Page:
The act of seeing another person, Brooks argues, is profoundly creative: How can we look somebody in the eye and see something large in them, and in turn, see something larger in ourselves? How to Know a Person is for anyone searching for connection, and yearning to be understood.
|Random House Publishing Group
|9.30(w) x 6.30(h) x 1.00(d)
About the Author
Read an Excerpt
The Power of Being Seen
If you ever saw the old movie Fiddler on the Roof, you know how warm and emotional Jewish families can be. They are always hugging, singing, dancing, laughing, and crying together.
I come from the other kind of Jewish family.
The culture of my upbringing could be summed up by the phrase “Think Yiddish, act British.” We were reserved, stiff-upper-lip types. I’m not saying I had a bad childhood—far from it. Home was a stimulating place for me, growing up. Over our Thanksgiving dinner tables, we talked about the history of Victorian funerary monuments and the evolutionary sources of lactose intolerance (I’m not kidding). There was love in the home. We just didn’t express it.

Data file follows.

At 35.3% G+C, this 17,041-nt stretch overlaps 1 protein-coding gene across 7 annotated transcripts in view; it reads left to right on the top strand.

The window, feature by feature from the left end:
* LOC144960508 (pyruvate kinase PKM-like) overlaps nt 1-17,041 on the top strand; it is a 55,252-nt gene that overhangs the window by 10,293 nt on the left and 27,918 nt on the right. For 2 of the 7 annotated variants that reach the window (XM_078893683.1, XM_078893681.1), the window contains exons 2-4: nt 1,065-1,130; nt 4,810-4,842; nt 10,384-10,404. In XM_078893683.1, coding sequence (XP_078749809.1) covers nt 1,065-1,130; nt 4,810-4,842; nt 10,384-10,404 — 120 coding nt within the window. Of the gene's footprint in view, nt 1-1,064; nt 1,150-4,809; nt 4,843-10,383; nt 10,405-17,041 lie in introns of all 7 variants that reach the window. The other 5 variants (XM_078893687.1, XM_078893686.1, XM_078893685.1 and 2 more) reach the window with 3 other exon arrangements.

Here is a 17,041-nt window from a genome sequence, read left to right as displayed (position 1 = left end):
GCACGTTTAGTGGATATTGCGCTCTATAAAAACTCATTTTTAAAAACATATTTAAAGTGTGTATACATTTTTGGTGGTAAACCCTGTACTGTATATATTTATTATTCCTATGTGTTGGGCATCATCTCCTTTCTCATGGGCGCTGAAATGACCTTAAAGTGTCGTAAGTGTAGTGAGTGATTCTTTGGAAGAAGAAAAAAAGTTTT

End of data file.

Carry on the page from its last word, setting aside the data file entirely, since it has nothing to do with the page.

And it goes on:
Perhaps unsurprisingly, I became a bit detached. When I was four, my nursery school teacher apparently told my parents, “David doesn’t always play with the other children. A lot of the time he stands off to the side and observes them.” Whether it was nature or nurture, a certain aloofness became part of my personality. By high school I had taken up long-term residency inside my own head. I felt most alive when I was engaged in the solitary business of writing. Junior year I wanted to date a woman named Bernice. But after doing some intel gathering, I discovered she wanted to go out with another guy. I was shocked. I remember telling myself, “What is she thinking? I write way better than that guy!” It’s quite possible that I had a somewhat constrained view of how social life worked for most people.